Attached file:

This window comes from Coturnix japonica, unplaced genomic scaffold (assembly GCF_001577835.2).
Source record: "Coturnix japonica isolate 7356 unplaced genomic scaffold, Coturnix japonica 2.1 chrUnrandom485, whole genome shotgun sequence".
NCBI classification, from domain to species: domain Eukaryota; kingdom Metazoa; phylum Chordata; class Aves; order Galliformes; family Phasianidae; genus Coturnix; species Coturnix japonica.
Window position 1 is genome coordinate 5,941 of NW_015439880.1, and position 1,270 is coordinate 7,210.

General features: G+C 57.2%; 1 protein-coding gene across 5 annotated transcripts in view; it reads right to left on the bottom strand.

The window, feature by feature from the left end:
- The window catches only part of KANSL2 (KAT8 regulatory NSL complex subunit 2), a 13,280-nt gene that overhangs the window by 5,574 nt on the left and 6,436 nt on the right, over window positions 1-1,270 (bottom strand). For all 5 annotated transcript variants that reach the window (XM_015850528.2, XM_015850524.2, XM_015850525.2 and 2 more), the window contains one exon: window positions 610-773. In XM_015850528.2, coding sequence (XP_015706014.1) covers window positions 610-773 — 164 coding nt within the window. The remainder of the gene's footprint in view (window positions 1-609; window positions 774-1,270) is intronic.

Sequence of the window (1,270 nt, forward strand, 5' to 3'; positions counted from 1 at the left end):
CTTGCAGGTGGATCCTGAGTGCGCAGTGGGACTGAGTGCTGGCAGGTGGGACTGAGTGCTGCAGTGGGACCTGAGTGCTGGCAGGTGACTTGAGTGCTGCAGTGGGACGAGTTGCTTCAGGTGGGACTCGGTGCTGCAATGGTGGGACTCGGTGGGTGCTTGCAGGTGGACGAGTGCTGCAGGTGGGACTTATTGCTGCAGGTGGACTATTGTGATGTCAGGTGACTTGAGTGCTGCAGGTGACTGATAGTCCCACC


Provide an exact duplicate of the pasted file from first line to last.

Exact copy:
This window comes from Coturnix japonica, unplaced genomic scaffold (assembly GCF_001577835.2).
Source record: "Coturnix japonica isolate 7356 unplaced genomic scaffold, Coturnix japonica 2.1 chrUnrandom485, whole genome shotgun sequence".
NCBI classification, from domain to species: domain Eukaryota; kingdom Metazoa; phylum Chordata; class Aves; order Galliformes; family Phasianidae; genus Coturnix; species Coturnix japonica.
Window position 1 is genome coordinate 5,941 of NW_015439880.1, and position 1,270 is coordinate 7,210.

General features: G+C 57.2%; 1 protein-coding gene across 5 annotated transcripts in view; it reads right to left on the bottom strand.

The window, feature by feature from the left end:
- The window catches only part of KANSL2 (KAT8 regulatory NSL complex subunit 2), a 13,280-nt gene that overhangs the window by 5,574 nt on the left and 6,436 nt on the right, over window positions 1-1,270 (bottom strand). For all 5 annotated transcript variants that reach the window (XM_015850528.2, XM_015850524.2, XM_015850525.2 and 2 more), the window contains one exon: window positions 610-773. In XM_015850528.2, coding sequence (XP_015706014.1) covers window positions 610-773 — 164 coding nt within the window. The remainder of the gene's footprint in view (window positions 1-609; window positions 774-1,270) is intronic.

Sequence of the window (1,270 nt, forward strand, 5' to 3'; positions counted from 1 at the left end):
CTTGCAGGTGGATCCTGAGTGCGCAGTGGGACTGAGTGCTGGCAGGTGGGACTGAGTGCTGCAGTGGGACCTGAGTGCTGGCAGGTGACTTGAGTGCTGCAGTGGGACGAGTTGCTTCAGGTGGGACTCGGTGCTGCAATGGTGGGACTCGGTGGGTGCTTGCAGGTGGACGAGTGCTGCAGGTGGGACTTATTGCTGCAGGTGGACTATTGTGATGTCAGGTGACTTGAGTGCTGCAGGTGACTGATAGTCCCACC